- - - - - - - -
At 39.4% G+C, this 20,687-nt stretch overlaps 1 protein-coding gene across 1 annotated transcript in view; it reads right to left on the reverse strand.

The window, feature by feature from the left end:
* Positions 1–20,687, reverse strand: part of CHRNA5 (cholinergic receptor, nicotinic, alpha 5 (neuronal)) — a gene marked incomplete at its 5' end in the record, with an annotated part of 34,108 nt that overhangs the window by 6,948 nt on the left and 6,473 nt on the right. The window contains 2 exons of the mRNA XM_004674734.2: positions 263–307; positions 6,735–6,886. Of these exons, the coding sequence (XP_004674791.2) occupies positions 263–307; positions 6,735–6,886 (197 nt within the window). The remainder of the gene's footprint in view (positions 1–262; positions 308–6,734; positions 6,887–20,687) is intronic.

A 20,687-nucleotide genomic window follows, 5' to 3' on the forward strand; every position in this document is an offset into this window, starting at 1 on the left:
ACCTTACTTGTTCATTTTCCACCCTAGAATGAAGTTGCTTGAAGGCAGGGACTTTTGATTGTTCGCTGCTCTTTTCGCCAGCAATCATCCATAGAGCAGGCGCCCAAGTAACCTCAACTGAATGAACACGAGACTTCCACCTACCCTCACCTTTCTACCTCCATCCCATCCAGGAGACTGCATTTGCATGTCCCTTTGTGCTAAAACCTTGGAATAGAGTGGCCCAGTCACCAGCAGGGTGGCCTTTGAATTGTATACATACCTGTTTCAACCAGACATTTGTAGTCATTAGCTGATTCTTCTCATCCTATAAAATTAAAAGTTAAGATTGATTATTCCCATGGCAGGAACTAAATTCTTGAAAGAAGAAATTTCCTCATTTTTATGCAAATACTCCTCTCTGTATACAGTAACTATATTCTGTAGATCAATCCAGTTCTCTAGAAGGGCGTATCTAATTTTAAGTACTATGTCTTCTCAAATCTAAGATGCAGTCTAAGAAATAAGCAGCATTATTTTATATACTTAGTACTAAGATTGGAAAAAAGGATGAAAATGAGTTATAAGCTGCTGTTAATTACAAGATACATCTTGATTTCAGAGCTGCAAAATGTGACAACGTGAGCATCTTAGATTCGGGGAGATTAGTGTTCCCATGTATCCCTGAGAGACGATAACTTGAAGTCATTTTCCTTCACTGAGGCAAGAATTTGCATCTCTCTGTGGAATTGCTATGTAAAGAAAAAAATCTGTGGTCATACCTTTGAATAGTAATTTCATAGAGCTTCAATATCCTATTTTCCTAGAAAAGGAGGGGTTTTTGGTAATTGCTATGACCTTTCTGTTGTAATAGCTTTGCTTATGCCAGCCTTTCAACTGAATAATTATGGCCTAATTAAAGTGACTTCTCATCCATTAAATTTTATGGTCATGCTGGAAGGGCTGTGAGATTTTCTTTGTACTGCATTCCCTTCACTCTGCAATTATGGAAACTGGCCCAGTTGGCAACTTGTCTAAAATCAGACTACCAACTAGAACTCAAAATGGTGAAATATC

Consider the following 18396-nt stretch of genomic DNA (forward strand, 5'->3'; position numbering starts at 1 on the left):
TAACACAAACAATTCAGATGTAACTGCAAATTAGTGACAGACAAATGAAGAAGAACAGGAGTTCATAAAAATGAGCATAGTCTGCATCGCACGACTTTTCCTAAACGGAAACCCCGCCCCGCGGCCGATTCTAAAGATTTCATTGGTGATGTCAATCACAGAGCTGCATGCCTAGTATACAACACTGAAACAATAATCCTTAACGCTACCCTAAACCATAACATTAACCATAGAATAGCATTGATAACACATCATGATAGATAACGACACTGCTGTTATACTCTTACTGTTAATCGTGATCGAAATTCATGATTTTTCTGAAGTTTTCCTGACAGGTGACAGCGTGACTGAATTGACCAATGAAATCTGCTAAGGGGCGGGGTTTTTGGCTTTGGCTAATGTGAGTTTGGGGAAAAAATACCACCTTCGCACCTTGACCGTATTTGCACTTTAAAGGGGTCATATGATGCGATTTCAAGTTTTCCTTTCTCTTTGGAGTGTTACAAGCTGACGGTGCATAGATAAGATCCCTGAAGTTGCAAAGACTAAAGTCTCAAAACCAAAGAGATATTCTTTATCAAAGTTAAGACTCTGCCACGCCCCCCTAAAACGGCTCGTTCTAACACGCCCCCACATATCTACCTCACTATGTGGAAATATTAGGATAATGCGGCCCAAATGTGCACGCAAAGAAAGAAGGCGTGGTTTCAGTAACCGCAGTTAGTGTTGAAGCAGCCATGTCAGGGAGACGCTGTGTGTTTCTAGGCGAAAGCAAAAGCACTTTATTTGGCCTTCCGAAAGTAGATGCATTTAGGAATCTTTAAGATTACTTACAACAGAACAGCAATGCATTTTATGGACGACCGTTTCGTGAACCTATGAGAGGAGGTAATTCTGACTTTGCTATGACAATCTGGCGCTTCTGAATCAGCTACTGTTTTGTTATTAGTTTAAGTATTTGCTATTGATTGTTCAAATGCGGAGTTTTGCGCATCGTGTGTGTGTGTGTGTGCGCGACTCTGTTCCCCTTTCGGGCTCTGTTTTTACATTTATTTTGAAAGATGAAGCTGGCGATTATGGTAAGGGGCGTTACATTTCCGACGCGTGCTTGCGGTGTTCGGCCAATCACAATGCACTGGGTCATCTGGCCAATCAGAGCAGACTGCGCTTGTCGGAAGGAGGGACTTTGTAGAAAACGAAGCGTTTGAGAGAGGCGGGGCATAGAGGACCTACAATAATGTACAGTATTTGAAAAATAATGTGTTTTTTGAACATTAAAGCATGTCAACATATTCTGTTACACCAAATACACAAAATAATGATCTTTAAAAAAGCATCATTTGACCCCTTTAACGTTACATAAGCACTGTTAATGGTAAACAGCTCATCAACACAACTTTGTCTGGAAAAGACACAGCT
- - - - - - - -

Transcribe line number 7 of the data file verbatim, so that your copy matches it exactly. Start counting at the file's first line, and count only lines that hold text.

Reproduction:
TAACACAAACAATTCAGATGTAACTGCAAATTAGTGACAGACAAATGAAGAAGAACAGGAGTTCATAAAAATGAGCATAGTCTGCATCGCACGACTTTTCCTAAACGGAAACCCCGCCCCGCGGCCGATTCTAAAGATTTCATTGGTGATGTCAATCACAGAGCTGCATGCCTAGTATACAACACTGAAACAATAATCCTTAACGCTACCCTAAACCATAACATTAACCATAGAATAGCATTGATAACACATCATGATAGATAACGACACTGCTGTTATACTCTTACTGTTAATCGTGATCGAAATTCATGATTTTTCTGAAGTTTTCCTGACAGGTGACAGCGTGACTGAATTGACCAATGAAATCTGCTAAGGGGCGGGGTTTTTGGCTTTGGCTAATGTGAGTTTGGGGAAAAAATACCACCTTCGCACCTTGACCGTATTTGCACTTTAAAGGGGTCATATGATGCGATTTCAAGTTTTCCTTTCTCTTTGGAGTGTTACAAGCTGACGGTGCATAGATAAGATCCCTGAAGTTGCAAAGACTAAAGTCTCAAAACCAAAGAGATATTCTTTATCAAAGTTAAGACTCTGCCACGCCCCCCTAAAACGGCTCGTTCTAACACGCCCCCACATATCTACCTCACTATGTGGAAATATTAGGATAATGCGGCCCAAATGTGCACGCAAAGAAAGAAGGCGTGGTTTCAGTAACCGCAGTTAGTGTTGAAGCAGCCATGTCAGGGAGACGCTGTGTGTTTCTAGGCGAAAGCAAAAGCACTTTATTTGGCCTTCCGAAAGTAGATGCATTTAGGAATCTTTAAGATTACTTACAACAGAACAGCAATGCATTTTATGGACGACCGTTTCGTGAACCTATGAGAGGAGGTAATTCTGACTTTGCTATGACAATCTGGCGCTTCTGAATCAGCTACTGTTTTGTTATTAGTTTAAGTATTTGCTATTGATTGTTCAAATGCGGAGTTTTGCGCATCGTGTGTGTGTGTGTGTGCGCGACTCTGTTCCCCTTTCGGGCTCTGTTTTTACATTTATTTTGAAAGATGAAGCTGGCGATTATGGTAAGGGGCGTTACATTTCCGACGCGTGCTTGCGGTGTTCGGCCAATCACAATGCACTGGGTCATCTGGCCAATCAGAGCAGACTGCGCTTGTCGGAAGGAGGGACTTTGTAGAAAACGAAGCGTTTGAGAGAGGCGGGGCATAGAGGACCTACAATAATGTACAGTATTTGAAAAATAATGTGTTTTTTGAACATTAAAGCATGTCAACATATTCTGTTACACCAAATACACAAAATAATGATCTTTAAAAAAGCATCATTTGACCCCTTTAACGTTACATAAGCACTGTTAATGGTAAACAGCTCATCAACACAACTTTGTCTGGAAAAGACACAGCT